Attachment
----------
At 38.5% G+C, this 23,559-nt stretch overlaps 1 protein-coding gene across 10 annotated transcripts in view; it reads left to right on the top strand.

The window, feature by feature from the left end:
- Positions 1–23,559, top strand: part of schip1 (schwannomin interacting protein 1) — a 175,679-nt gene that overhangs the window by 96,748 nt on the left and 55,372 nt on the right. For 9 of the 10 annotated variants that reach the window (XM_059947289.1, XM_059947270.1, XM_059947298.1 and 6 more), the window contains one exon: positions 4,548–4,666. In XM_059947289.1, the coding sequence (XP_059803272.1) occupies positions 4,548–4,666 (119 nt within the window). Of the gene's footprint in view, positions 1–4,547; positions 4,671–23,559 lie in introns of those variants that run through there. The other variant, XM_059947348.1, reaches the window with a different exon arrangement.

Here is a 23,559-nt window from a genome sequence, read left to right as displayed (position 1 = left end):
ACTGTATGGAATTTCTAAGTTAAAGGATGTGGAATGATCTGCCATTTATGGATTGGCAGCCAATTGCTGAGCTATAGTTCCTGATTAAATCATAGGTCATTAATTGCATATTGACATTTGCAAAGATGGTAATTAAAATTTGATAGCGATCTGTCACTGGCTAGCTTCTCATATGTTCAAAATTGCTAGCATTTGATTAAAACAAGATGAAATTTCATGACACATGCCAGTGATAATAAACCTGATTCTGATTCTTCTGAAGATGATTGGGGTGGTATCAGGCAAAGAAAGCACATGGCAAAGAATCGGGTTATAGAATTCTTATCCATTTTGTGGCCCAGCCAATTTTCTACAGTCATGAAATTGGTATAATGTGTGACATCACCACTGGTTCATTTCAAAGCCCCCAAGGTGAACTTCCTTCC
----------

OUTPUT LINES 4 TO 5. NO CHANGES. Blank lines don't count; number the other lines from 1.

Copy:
Here is a 23,559-nt window from a genome sequence, read left to right as displayed (position 1 = left end):
ACTGTATGGAATTTCTAAGTTAAAGGATGTGGAATGATCTGCCATTTATGGATTGGCAGCCAATTGCTGAGCTATAGTTCCTGATTAAATCATAGGTCATTAATTGCATATTGACATTTGCAAAGATGGTAATTAAAATTTGATAGCGATCTGTCACTGGCTAGCTTCTCATATGTTCAAAATTGCTAGCATTTGATTAAAACAAGATGAAATTTCATGACACATGCCAGTGATAATAAACCTGATTCTGATTCTTCTGAAGATGATTGGGGTGGTATCAGGCAAAGAAAGCACATGGCAAAGAATCGGGTTATAGAATTCTTATCCATTTTGTGGCCCAGCCAATTTTCTACAGTCATGAAATTGGTATAATGTGTGACATCACCACTGGTTCATTTCAAAGCCCCCAAGGTGAACTTCCTTCC